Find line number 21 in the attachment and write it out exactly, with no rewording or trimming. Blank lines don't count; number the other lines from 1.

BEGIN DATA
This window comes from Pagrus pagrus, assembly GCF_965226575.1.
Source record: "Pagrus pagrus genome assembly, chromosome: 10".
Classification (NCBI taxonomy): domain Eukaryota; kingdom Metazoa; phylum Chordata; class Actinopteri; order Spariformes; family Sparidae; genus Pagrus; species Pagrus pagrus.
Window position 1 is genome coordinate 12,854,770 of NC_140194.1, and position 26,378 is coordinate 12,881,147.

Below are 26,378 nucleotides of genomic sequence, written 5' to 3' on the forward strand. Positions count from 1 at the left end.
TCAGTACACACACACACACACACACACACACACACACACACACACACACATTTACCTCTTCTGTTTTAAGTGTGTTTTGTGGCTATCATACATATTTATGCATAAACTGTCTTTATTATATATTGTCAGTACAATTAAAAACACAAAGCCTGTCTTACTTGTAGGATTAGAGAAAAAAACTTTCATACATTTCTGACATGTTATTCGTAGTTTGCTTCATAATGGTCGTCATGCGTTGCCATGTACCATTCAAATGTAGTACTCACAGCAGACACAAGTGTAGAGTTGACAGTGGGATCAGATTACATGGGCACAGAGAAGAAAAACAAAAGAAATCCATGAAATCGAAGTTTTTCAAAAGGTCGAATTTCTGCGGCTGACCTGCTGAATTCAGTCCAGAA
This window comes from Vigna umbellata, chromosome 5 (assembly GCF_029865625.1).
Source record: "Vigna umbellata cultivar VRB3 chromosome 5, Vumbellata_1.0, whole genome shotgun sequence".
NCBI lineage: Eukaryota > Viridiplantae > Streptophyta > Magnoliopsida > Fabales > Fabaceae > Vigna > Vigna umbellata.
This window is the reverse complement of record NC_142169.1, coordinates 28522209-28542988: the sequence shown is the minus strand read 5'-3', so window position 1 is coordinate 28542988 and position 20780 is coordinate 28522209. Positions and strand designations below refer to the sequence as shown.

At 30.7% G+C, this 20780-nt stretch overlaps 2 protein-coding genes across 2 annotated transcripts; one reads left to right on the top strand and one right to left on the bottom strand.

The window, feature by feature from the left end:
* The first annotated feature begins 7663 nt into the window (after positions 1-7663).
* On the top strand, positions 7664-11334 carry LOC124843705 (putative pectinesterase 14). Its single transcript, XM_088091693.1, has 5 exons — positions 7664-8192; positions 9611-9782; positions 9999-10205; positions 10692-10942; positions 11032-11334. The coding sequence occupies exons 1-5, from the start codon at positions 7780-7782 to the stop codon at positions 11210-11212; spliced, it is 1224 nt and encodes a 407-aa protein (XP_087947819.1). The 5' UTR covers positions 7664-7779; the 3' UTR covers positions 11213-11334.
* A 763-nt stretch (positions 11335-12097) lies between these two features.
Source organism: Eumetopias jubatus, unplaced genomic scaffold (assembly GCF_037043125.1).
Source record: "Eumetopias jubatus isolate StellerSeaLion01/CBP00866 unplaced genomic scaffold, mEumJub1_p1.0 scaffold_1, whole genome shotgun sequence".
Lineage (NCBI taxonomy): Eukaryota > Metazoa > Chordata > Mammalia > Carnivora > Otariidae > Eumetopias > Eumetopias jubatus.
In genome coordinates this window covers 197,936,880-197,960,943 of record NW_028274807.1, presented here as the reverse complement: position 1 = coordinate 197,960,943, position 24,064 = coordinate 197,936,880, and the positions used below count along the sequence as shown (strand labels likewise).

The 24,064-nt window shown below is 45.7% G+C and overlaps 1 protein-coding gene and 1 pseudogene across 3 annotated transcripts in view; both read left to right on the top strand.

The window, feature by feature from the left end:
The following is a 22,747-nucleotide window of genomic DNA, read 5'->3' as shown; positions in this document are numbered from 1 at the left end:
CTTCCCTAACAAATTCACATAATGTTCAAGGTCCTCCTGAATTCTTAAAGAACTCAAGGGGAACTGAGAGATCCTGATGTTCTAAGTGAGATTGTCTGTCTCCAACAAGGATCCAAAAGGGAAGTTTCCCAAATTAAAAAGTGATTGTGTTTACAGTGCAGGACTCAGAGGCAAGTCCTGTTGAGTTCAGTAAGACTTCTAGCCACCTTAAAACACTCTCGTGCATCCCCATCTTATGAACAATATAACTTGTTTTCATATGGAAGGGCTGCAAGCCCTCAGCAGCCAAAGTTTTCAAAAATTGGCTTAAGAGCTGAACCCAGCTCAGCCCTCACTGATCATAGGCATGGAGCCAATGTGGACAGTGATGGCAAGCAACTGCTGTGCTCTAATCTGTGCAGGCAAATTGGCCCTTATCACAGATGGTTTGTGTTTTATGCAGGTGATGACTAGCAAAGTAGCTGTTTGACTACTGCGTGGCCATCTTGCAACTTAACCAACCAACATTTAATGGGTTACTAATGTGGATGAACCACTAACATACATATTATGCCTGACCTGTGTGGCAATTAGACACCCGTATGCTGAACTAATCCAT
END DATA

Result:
The window, feature by feature from the left end: